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This article was published on November 11, 2016

Want something to blame for the 2016 Election? It’s Facebook

Want something to blame for the 2016 Election? It’s Facebook Image by: Ollyy/Shutterstock
Bryan Clark
Story by

Bryan Clark

Former Managing Editor, TNW

Bryan is a freelance journalist. Bryan is a freelance journalist.

They call it confirmation bias. We’ve all seen it, yet those that know it exists will forever be in the minority. In fact, confirmation bias may have swayed the election in Trump’s favor by eliciting emotion that closely aligned with the pissed off alt-right’s perception of both candidates.

Facebook, which still claims it isn’t a media company, is the fuel that feeds the flame. Facebook isn’t responsible for a Trump win, but arguing that it didn’t play a part is just nonsense. Humans are responsible for what we share, but Facebook has to be held accountable for continuously promising to do something about its misinformation, and never really following through.

It’s Facebook, after all, that unceremoniously cut ties with human editors in favor of algorithms. If you thought algorithms were the answer, you were quickly proven wrong. Story after story details their shortcomings as Facebook continues to display false narratives in its own ‘Trending’ section.

Once stories end up in Trending, all bets are off — these things get shared like venereal disease at a community college, all under the presumed authority of the Facebook banner.

For the tech savvy, Facebook is merely a tool to curate what people are talking about and add your own voice to the conversation. For baby boomers and luddites, however, it’s an authoritative source in which to read the news. Never mind the fact that Facebook isn’t actually producing any of it.

Worse, the entire site operates in a sort of filter bubble or echo chamber. You’re friends with people who share your interests and, largely, your views. When a Megyn Kelly story appeared in the Trending section, it was quickly shared tens (or hundreds) of thousands across the network. The (now-proven-false) story alleged Kelly was a closet Clinton supporter and that Fox News was none-too-happy about it.

It’s not the only time Facebook promoted a false story.

If you think that’s dangerous, how about these? The titles below are from websites that litter the web for the sole purpose of attracting cheap clicks through the spread of misinformation. Remember that confirmation bias thing? These are the stories that align with our deepest fears, preconceived notions, and communal beliefs.

They’re also completely false. In a world dominated by half-truths, these don’t even bother to go that far.



If you’ve been on the internet for more than a day — and to sites you weren’t led to by a social media link — you’ll see right through these. Most, however, won’t. While we take for granted our ability to see through bullshit, it’s a skill many aren’t blessed with. And nowhere is that more apparent than on Facebook.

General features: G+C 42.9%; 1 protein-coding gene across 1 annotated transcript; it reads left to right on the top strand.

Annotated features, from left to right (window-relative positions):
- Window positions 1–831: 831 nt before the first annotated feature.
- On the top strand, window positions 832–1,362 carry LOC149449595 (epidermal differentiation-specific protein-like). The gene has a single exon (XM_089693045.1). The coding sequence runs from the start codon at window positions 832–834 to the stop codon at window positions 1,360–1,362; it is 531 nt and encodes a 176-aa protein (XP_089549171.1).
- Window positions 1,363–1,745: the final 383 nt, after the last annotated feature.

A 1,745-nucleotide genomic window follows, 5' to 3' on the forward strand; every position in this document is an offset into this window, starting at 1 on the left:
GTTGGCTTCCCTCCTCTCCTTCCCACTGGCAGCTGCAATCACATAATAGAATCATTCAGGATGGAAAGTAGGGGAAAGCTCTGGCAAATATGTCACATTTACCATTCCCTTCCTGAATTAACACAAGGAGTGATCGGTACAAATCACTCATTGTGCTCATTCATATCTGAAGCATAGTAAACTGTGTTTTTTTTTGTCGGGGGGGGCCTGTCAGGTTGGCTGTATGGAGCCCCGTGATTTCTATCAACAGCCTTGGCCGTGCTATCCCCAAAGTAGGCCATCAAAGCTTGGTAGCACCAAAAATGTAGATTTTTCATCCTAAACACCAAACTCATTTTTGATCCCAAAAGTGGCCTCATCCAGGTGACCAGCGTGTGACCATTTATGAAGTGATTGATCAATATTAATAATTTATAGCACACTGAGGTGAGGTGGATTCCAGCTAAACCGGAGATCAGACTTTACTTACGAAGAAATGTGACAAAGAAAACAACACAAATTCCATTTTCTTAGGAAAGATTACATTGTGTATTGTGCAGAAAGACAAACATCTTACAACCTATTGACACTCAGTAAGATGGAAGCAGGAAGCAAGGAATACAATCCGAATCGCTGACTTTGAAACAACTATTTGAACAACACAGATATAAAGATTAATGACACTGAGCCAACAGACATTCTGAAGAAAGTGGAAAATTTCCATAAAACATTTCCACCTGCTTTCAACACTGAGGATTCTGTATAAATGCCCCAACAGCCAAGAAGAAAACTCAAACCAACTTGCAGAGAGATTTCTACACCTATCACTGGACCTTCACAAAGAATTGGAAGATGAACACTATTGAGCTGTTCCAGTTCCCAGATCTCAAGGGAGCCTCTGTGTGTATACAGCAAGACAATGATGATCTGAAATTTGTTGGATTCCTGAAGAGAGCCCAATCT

There’s a side of correlation to go with this causation too.

Trump voters, according to polling data, tended to trend older and less educated than Clinton supporters. I hope I’m not being too controversial in saying younger people tend to be more computer savvy than older generations. And controversial or not, it should go without saying more education leads to a better filter for bullshit and misinformation.


So, in essence we have a social network known for doing little to stop the spread of misinformation and a userbase known for eating every word of it. It’s ironic, really, that this is typically the same segment of the population that blames media for their distrust of the political process yet digest news from alternative sites who are no more credible as an information source than Dr. Phil is as a doctor. Maybe they mean social media.

As Verge editor Casey Newton pointed out:

He’s not wrong. The media vilified Trump to near-epic proportions, and rightfully so. This was the same candidate, after all, that mocked a disabled reporter, proposed a registration process for Muslims in the US (and a ban on future muslim immigration), disrespected a POW on television, and was accused of sexual assault by at least 19 women.

No matter where you stand on policy, it’s hard to argue that Trump warranted the media cutting him some slack.

For what it’s worth, Facebook today promised to start ‘doing more’ to stop the spread of misinformation. According to VP of product management at Facebook Adam Mosseri in a comment to TechCrunch:

In Trending we look at a variety of signals to help make sure the topics being shown are reflective of real-world events, and take additional steps to prevent false or misleading content from appearing.

Despite these efforts we understand there’s so much more we need to do, and that is why it’s important that we keep improving our ability to detect misinformation. We’re committed to continuing to work on this issue and improve the experiences on our platform.

If that sounds like rather vague language from the propaganda machine, I couldn’t fault you for thinking that.

In fairness, Facebook has a difficult task at hand, and one it as committed to tackling on multiple occasions.

That’s really where the good will ends. Since committing to stop the spread of misinformation, Facebook has made few public changes that back up the promise. Well, unless you can make the argument that firing the only human eyes available to verify stories on Trending was a step in the right direction — I wouldn’t.

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